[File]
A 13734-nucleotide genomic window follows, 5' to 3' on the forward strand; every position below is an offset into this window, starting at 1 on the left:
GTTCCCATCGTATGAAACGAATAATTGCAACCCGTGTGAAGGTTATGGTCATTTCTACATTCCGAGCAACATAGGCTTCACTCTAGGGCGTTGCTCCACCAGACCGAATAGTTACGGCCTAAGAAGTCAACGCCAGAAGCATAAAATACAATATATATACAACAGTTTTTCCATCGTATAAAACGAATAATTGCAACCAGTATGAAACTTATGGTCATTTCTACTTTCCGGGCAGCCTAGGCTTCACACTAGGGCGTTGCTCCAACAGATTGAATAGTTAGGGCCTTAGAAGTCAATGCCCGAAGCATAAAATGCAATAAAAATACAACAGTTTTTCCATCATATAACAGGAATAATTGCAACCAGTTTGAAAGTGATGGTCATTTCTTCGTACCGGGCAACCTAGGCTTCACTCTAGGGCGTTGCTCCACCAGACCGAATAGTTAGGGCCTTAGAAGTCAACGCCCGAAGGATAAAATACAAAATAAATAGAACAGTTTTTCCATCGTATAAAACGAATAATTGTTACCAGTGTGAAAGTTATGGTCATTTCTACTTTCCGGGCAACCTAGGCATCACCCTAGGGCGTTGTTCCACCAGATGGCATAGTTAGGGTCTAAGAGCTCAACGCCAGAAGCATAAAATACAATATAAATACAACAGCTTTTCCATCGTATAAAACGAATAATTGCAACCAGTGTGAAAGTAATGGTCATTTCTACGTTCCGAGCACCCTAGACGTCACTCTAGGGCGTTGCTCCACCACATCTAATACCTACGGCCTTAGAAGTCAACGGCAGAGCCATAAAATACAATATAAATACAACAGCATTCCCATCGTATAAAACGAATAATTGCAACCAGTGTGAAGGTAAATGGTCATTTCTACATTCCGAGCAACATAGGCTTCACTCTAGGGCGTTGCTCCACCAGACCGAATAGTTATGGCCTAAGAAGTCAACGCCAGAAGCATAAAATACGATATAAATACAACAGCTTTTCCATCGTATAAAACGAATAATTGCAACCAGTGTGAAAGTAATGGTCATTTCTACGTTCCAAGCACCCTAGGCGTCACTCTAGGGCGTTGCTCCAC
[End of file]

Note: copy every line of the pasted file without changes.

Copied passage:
A 13734-nucleotide genomic window follows, 5' to 3' on the forward strand; every position below is an offset into this window, starting at 1 on the left:
GTTCCCATCGTATGAAACGAATAATTGCAACCCGTGTGAAGGTTATGGTCATTTCTACATTCCGAGCAACATAGGCTTCACTCTAGGGCGTTGCTCCACCAGACCGAATAGTTACGGCCTAAGAAGTCAACGCCAGAAGCATAAAATACAATATATATACAACAGTTTTTCCATCGTATAAAACGAATAATTGCAACCAGTATGAAACTTATGGTCATTTCTACTTTCCGGGCAGCCTAGGCTTCACACTAGGGCGTTGCTCCAACAGATTGAATAGTTAGGGCCTTAGAAGTCAATGCCCGAAGCATAAAATGCAATAAAAATACAACAGTTTTTCCATCATATAACAGGAATAATTGCAACCAGTTTGAAAGTGATGGTCATTTCTTCGTACCGGGCAACCTAGGCTTCACTCTAGGGCGTTGCTCCACCAGACCGAATAGTTAGGGCCTTAGAAGTCAACGCCCGAAGGATAAAATACAAAATAAATAGAACAGTTTTTCCATCGTATAAAACGAATAATTGTTACCAGTGTGAAAGTTATGGTCATTTCTACTTTCCGGGCAACCTAGGCATCACCCTAGGGCGTTGTTCCACCAGATGGCATAGTTAGGGTCTAAGAGCTCAACGCCAGAAGCATAAAATACAATATAAATACAACAGCTTTTCCATCGTATAAAACGAATAATTGCAACCAGTGTGAAAGTAATGGTCATTTCTACGTTCCGAGCACCCTAGACGTCACTCTAGGGCGTTGCTCCACCACATCTAATACCTACGGCCTTAGAAGTCAACGGCAGAGCCATAAAATACAATATAAATACAACAGCATTCCCATCGTATAAAACGAATAATTGCAACCAGTGTGAAGGTAAATGGTCATTTCTACATTCCGAGCAACATAGGCTTCACTCTAGGGCGTTGCTCCACCAGACCGAATAGTTATGGCCTAAGAAGTCAACGCCAGAAGCATAAAATACGATATAAATACAACAGCTTTTCCATCGTATAAAACGAATAATTGCAACCAGTGTGAAAGTAATGGTCATTTCTACGTTCCAAGCACCCTAGGCGTCACTCTAGGGCGTTGCTCCAC